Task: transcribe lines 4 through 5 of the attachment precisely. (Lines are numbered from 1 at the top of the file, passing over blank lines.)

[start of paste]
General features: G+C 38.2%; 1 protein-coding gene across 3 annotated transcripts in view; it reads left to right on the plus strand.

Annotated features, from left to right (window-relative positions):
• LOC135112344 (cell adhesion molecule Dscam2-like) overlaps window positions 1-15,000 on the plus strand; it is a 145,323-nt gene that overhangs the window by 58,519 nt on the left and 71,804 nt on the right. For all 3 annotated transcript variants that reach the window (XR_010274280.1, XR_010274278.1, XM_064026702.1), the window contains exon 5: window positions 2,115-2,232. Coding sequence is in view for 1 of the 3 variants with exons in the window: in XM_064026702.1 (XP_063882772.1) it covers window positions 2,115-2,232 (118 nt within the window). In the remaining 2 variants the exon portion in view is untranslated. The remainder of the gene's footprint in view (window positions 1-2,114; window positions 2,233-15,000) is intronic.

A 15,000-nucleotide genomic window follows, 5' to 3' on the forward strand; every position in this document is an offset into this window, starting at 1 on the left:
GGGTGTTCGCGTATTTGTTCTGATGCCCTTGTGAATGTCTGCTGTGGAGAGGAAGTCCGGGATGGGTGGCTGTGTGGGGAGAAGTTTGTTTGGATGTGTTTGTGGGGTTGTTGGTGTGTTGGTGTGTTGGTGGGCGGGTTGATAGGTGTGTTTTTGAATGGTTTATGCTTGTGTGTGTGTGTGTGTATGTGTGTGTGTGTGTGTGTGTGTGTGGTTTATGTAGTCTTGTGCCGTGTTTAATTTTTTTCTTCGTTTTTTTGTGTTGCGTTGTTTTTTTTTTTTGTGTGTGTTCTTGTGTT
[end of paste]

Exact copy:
A 15,000-nucleotide genomic window follows, 5' to 3' on the forward strand; every position in this document is an offset into this window, starting at 1 on the left:
GGGTGTTCGCGTATTTGTTCTGATGCCCTTGTGAATGTCTGCTGTGGAGAGGAAGTCCGGGATGGGTGGCTGTGTGGGGAGAAGTTTGTTTGGATGTGTTTGTGGGGTTGTTGGTGTGTTGGTGTGTTGGTGGGCGGGTTGATAGGTGTGTTTTTGAATGGTTTATGCTTGTGTGTGTGTGTGTGTATGTGTGTGTGTGTGTGTGTGTGTGTGGTTTATGTAGTCTTGTGCCGTGTTTAATTTTTTTCTTCGTTTTTTTGTGTTGCGTTGTTTTTTTTTTTTGTGTGTGTTCTTGTGTT